Time and again, we talk about India’s unity in diversity. In many ways, however, this seems more like an aspiration, a dream. Living in large metropolitan cities, all of us conform to the dominant heteronormative performance of ourselves. Rather seamlessly, we take that one slice of ourselves that everyone can make sense of or can accept, and integrate it rapidly. On the other hand, Sangma yearns for a fluid awakening of her indigenous roots – away from dominant traditionalism and back to her ancestral roots. She talks about the reasons behind this particular project, “I wanted to do this for myself. Growing up in Meghalaya and living in Delhi for 10 years, my identity, whilst experiencing different cultures and people, had to conform and assimilate with my surrounding area and to the city. While I was proud of my culture and where I come from, a lot of people weren’t aware of it.”

She continues, “I wanted to validate myself and that I do indeed come from an incredibly rich heritage and culture.”

The Garos pass down their ownership matrilineally, highlighting the woman as a fierce leader and as the head of the family.

Sangma, in her own words, re-tells the history of her people, “earlier labelled as ‘Bloodthirsty Savages’ (records dating back to the 1800s), the Garos inhabited a tract of hills — jungles that were almost impenetrable. A fierce people, our forefathers were the mighty headhunters; their social status was decided by the number of heads owned. The blood of the ancestors still courses through our veins and it is rich, it is strong, and it is proud.”

Tropes of masculine attire are subverted. Says Sangma, “Here we see, an A•chik pante (young Garo man) wearing a gando, a loin strap (sometimes decorated with ivory beads or brass plates) with traditional motifs of concentric diamonds known as ‘muikron’, meaning ‘The Eye’ in Garo. Like all tribes, clothing was always minimal and the loin was our attempt at a man’s modesty” vocalises Sangma.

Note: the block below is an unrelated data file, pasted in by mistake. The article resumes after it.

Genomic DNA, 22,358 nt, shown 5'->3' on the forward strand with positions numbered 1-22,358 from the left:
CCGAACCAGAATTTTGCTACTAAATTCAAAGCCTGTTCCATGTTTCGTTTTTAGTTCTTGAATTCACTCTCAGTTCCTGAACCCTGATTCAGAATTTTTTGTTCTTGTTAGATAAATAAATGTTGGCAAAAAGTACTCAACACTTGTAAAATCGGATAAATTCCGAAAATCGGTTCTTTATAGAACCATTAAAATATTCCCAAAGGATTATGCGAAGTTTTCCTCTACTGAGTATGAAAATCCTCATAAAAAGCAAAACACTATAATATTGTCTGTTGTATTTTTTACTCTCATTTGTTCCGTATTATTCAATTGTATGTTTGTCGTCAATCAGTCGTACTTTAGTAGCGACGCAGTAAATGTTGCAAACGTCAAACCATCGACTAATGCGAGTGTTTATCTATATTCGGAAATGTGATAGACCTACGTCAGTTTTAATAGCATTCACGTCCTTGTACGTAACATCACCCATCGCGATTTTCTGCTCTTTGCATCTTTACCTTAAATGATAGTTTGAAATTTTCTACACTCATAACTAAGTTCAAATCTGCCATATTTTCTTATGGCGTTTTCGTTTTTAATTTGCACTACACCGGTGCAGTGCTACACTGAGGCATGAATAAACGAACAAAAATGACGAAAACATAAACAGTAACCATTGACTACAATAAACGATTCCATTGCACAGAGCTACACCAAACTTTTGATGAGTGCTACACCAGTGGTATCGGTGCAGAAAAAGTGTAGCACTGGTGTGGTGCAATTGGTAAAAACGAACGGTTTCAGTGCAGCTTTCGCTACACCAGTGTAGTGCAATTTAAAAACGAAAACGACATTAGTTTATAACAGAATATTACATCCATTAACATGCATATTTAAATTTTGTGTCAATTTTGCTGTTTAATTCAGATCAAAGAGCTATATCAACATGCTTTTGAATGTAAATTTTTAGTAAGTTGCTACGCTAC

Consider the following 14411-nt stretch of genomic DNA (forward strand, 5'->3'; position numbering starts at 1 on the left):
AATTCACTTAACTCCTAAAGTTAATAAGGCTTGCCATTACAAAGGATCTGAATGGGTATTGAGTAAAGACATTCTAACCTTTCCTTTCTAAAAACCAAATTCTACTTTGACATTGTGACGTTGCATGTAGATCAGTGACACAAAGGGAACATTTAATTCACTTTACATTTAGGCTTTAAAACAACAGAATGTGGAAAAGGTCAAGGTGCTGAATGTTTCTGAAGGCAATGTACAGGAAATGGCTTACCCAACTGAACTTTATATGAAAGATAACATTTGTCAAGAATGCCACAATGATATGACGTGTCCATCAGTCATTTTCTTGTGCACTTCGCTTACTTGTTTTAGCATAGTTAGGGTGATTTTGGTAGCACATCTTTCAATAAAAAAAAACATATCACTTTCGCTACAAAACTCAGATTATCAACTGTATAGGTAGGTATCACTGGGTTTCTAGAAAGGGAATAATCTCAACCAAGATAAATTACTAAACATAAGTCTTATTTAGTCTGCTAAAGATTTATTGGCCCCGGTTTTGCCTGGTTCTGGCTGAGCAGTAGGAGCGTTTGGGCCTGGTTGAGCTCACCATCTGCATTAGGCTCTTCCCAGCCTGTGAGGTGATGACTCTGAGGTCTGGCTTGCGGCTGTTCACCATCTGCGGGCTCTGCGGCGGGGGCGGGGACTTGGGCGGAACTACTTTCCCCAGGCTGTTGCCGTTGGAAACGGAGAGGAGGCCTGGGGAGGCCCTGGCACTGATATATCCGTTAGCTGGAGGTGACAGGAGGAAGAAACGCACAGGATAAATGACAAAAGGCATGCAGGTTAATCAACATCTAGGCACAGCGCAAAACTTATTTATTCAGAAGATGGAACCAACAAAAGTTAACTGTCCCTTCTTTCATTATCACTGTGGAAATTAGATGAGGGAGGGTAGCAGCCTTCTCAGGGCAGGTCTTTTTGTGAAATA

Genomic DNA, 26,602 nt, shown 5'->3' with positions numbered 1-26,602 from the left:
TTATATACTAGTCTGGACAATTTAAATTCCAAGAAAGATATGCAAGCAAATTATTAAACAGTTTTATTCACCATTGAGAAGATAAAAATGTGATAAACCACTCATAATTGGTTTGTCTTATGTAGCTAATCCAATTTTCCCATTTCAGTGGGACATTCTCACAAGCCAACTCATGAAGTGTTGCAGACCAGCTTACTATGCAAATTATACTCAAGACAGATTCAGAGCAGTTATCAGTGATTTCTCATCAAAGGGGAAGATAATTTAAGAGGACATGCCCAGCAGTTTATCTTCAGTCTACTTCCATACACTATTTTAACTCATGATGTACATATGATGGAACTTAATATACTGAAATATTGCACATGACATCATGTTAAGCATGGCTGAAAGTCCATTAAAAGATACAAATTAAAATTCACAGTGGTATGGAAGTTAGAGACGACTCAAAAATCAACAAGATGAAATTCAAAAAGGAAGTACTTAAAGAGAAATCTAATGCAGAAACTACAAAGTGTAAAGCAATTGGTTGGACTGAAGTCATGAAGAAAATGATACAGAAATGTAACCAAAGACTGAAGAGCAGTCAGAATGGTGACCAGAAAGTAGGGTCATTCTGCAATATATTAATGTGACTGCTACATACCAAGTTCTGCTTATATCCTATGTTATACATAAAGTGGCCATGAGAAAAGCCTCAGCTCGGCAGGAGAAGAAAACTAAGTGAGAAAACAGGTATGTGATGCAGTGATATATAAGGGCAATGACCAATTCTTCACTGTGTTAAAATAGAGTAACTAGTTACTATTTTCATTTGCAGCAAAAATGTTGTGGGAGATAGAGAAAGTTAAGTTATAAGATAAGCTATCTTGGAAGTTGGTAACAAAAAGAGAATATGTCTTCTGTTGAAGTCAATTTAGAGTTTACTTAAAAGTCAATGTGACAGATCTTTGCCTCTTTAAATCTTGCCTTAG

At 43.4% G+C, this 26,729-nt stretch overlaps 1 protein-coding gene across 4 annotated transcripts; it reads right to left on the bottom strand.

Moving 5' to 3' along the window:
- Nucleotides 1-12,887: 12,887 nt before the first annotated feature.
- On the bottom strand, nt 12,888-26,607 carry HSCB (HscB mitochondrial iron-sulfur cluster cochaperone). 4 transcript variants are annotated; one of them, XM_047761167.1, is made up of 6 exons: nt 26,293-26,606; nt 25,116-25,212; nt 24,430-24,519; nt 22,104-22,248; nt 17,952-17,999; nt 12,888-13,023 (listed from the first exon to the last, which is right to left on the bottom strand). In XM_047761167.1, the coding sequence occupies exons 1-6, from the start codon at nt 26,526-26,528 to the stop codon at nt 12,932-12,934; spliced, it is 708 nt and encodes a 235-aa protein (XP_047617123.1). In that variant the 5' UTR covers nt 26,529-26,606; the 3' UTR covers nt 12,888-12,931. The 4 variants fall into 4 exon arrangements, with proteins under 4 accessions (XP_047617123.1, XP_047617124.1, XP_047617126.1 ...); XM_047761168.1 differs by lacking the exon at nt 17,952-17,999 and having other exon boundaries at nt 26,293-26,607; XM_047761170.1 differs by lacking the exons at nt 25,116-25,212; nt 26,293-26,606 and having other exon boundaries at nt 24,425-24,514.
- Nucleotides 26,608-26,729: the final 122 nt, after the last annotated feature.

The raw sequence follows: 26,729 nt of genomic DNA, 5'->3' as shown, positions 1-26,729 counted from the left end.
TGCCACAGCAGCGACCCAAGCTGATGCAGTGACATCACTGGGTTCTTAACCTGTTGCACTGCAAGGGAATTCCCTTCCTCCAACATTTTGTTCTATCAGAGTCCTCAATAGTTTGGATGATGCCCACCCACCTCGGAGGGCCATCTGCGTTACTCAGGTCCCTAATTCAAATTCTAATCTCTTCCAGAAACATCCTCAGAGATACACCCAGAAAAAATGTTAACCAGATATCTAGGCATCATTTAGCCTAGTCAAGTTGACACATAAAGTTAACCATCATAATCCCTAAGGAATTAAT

Hills and earth are a powerful symbolic presence in Garo culture. Sangma remembers the invasion of the British and how it monstrously stripped their fertile lands. She continues, “Before the Britishers invaded our lands in the late 18th century, the Garos plundered the plain lands of what we know today as Assam. They were known to leave havoc, death (headless corpses), and destruction. Ruthless and unforgiving. However, we lived in harmony with nature, one with the elements. We gave our gratitude to the land and sun, the flowing rivers, the bellowing winds and fire. We knew our lives were enriched, blessed and as people of the earth; we understood the importance of the soil we grow our crops on.”

The Garos continue to thrive and pass down traditions from generation to generation. Sangma’s ode to her culture has spotlighted northeast indigenous culture and recaptured its beauty in a modern light. Clothes, jewellery, and fabric are important elements in the process of reclaiming the history of the land and its people. As an integral landmark, much of Sangma’s sense of loss with assimilation and conformity has been broken and retrieved through this fashion-photo project.

You can view the entire project here.